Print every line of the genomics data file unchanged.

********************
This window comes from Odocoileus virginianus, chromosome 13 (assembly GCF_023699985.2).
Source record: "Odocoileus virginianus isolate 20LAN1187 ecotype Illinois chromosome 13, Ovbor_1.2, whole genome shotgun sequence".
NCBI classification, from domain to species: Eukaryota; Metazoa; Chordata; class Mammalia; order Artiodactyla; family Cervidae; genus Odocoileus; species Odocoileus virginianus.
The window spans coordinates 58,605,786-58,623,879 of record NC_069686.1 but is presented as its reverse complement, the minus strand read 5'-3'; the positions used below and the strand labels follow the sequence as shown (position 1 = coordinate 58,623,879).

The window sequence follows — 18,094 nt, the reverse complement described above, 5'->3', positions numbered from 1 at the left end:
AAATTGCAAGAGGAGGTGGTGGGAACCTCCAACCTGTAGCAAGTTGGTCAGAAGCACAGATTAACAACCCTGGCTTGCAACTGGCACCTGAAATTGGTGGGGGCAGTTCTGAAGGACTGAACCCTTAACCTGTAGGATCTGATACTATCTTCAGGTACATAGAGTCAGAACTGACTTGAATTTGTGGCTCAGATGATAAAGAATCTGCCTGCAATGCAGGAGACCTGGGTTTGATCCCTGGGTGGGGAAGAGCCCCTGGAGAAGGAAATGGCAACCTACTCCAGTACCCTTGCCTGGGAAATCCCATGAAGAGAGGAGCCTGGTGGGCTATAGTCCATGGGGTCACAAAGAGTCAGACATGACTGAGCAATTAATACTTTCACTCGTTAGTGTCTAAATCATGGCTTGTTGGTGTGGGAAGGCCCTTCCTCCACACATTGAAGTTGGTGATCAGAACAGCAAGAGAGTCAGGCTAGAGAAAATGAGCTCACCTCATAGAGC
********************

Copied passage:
This window comes from Odocoileus virginianus, chromosome 13 (assembly GCF_023699985.2).
Source record: "Odocoileus virginianus isolate 20LAN1187 ecotype Illinois chromosome 13, Ovbor_1.2, whole genome shotgun sequence".
NCBI classification, from domain to species: Eukaryota; Metazoa; Chordata; class Mammalia; order Artiodactyla; family Cervidae; genus Odocoileus; species Odocoileus virginianus.
The window spans coordinates 58,605,786-58,623,879 of record NC_069686.1 but is presented as its reverse complement, the minus strand read 5'-3'; the positions used below and the strand labels follow the sequence as shown (position 1 = coordinate 58,623,879).

The window sequence follows — 18,094 nt, the reverse complement described above, 5'->3', positions numbered from 1 at the left end:
AAATTGCAAGAGGAGGTGGTGGGAACCTCCAACCTGTAGCAAGTTGGTCAGAAGCACAGATTAACAACCCTGGCTTGCAACTGGCACCTGAAATTGGTGGGGGCAGTTCTGAAGGACTGAACCCTTAACCTGTAGGATCTGATACTATCTTCAGGTACATAGAGTCAGAACTGACTTGAATTTGTGGCTCAGATGATAAAGAATCTGCCTGCAATGCAGGAGACCTGGGTTTGATCCCTGGGTGGGGAAGAGCCCCTGGAGAAGGAAATGGCAACCTACTCCAGTACCCTTGCCTGGGAAATCCCATGAAGAGAGGAGCCTGGTGGGCTATAGTCCATGGGGTCACAAAGAGTCAGACATGACTGAGCAATTAATACTTTCACTCGTTAGTGTCTAAATCATGGCTTGTTGGTGTGGGAAGGCCCTTCCTCCACACATTGAAGTTGGTGATCAGAACAGCAAGAGAGTCAGGCTAGAGAAAATGAGCTCACCTCATAGAGC